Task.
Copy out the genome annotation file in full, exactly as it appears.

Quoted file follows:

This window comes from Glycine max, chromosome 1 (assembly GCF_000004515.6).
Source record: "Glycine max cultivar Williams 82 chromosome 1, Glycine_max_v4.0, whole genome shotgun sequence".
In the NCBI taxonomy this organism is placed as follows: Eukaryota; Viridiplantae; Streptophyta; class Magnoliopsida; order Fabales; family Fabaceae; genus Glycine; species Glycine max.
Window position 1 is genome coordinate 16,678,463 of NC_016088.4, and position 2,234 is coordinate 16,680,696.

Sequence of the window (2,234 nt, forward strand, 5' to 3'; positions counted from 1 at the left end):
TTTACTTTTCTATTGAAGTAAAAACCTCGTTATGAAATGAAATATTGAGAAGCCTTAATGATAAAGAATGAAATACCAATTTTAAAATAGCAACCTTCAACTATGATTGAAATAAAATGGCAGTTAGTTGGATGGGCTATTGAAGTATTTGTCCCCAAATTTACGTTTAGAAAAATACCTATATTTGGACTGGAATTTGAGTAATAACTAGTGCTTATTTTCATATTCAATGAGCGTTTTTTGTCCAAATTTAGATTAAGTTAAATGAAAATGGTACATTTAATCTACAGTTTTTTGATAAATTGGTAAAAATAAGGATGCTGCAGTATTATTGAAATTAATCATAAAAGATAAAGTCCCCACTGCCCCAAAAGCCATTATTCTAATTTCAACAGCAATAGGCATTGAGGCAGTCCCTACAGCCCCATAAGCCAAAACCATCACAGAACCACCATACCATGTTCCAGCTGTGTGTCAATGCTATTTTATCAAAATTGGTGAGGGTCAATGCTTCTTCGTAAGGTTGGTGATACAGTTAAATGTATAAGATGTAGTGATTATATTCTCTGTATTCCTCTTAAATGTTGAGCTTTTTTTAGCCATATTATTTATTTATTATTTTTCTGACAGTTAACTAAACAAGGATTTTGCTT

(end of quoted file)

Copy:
This window comes from Glycine max, chromosome 1 (assembly GCF_000004515.6).
Source record: "Glycine max cultivar Williams 82 chromosome 1, Glycine_max_v4.0, whole genome shotgun sequence".
In the NCBI taxonomy this organism is placed as follows: Eukaryota; Viridiplantae; Streptophyta; class Magnoliopsida; order Fabales; family Fabaceae; genus Glycine; species Glycine max.
Window position 1 is genome coordinate 16,678,463 of NC_016088.4, and position 2,234 is coordinate 16,680,696.

Sequence of the window (2,234 nt, forward strand, 5' to 3'; positions counted from 1 at the left end):
TTTACTTTTCTATTGAAGTAAAAACCTCGTTATGAAATGAAATATTGAGAAGCCTTAATGATAAAGAATGAAATACCAATTTTAAAATAGCAACCTTCAACTATGATTGAAATAAAATGGCAGTTAGTTGGATGGGCTATTGAAGTATTTGTCCCCAAATTTACGTTTAGAAAAATACCTATATTTGGACTGGAATTTGAGTAATAACTAGTGCTTATTTTCATATTCAATGAGCGTTTTTTGTCCAAATTTAGATTAAGTTAAATGAAAATGGTACATTTAATCTACAGTTTTTTGATAAATTGGTAAAAATAAGGATGCTGCAGTATTATTGAAATTAATCATAAAAGATAAAGTCCCCACTGCCCCAAAAGCCATTATTCTAATTTCAACAGCAATAGGCATTGAGGCAGTCCCTACAGCCCCATAAGCCAAAACCATCACAGAACCACCATACCATGTTCCAGCTGTGTGTCAATGCTATTTTATCAAAATTGGTGAGGGTCAATGCTTCTTCGTAAGGTTGGTGATACAGTTAAATGTATAAGATGTAGTGATTATATTCTCTGTATTCCTCTTAAATGTTGAGCTTTTTTTAGCCATATTATTTATTTATTATTTTTCTGACAGTTAACTAAACAAGGATTTTGCTT